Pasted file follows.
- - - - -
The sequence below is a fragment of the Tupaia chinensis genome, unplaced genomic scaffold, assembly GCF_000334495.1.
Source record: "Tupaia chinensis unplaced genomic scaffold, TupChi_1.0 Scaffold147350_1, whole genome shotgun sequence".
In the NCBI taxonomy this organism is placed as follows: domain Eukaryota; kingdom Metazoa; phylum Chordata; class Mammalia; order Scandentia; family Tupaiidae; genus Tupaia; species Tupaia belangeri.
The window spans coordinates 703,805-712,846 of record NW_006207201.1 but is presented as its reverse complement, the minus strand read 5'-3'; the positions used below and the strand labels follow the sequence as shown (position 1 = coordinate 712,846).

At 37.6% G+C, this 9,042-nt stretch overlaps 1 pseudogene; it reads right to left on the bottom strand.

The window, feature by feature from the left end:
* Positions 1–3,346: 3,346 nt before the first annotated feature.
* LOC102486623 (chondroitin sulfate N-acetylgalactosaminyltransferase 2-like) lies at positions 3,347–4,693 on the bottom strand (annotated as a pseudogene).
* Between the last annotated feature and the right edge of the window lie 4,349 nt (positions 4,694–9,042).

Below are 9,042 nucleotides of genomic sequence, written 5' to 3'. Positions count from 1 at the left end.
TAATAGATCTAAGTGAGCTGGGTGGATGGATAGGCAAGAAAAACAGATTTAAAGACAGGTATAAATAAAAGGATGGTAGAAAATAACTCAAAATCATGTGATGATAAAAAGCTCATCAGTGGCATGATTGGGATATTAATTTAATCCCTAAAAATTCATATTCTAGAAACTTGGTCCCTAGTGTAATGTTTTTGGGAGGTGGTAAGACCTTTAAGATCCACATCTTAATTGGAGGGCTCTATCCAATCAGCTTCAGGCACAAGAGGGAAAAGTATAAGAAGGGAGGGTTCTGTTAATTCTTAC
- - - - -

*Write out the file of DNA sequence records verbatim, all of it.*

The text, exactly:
The sequence below is a fragment of the Tupaia chinensis genome, unplaced genomic scaffold, assembly GCF_000334495.1.
Source record: "Tupaia chinensis unplaced genomic scaffold, TupChi_1.0 Scaffold147350_1, whole genome shotgun sequence".
In the NCBI taxonomy this organism is placed as follows: domain Eukaryota; kingdom Metazoa; phylum Chordata; class Mammalia; order Scandentia; family Tupaiidae; genus Tupaia; species Tupaia belangeri.
The window spans coordinates 703,805-712,846 of record NW_006207201.1 but is presented as its reverse complement, the minus strand read 5'-3'; the positions used below and the strand labels follow the sequence as shown (position 1 = coordinate 712,846).

At 37.6% G+C, this 9,042-nt stretch overlaps 1 pseudogene; it reads right to left on the bottom strand.

The window, feature by feature from the left end:
* Positions 1–3,346: 3,346 nt before the first annotated feature.
* LOC102486623 (chondroitin sulfate N-acetylgalactosaminyltransferase 2-like) lies at positions 3,347–4,693 on the bottom strand (annotated as a pseudogene).
* Between the last annotated feature and the right edge of the window lie 4,349 nt (positions 4,694–9,042).

Below are 9,042 nucleotides of genomic sequence, written 5' to 3'. Positions count from 1 at the left end.
TAATAGATCTAAGTGAGCTGGGTGGATGGATAGGCAAGAAAAACAGATTTAAAGACAGGTATAAATAAAAGGATGGTAGAAAATAACTCAAAATCATGTGATGATAAAAAGCTCATCAGTGGCATGATTGGGATATTAATTTAATCCCTAAAAATTCATATTCTAGAAACTTGGTCCCTAGTGTAATGTTTTTGGGAGGTGGTAAGACCTTTAAGATCCACATCTTAATTGGAGGGCTCTATCCAATCAGCTTCAGGCACAAGAGGGAAAAGTATAAGAAGGGAGGGTTCTGTTAATTCTTAC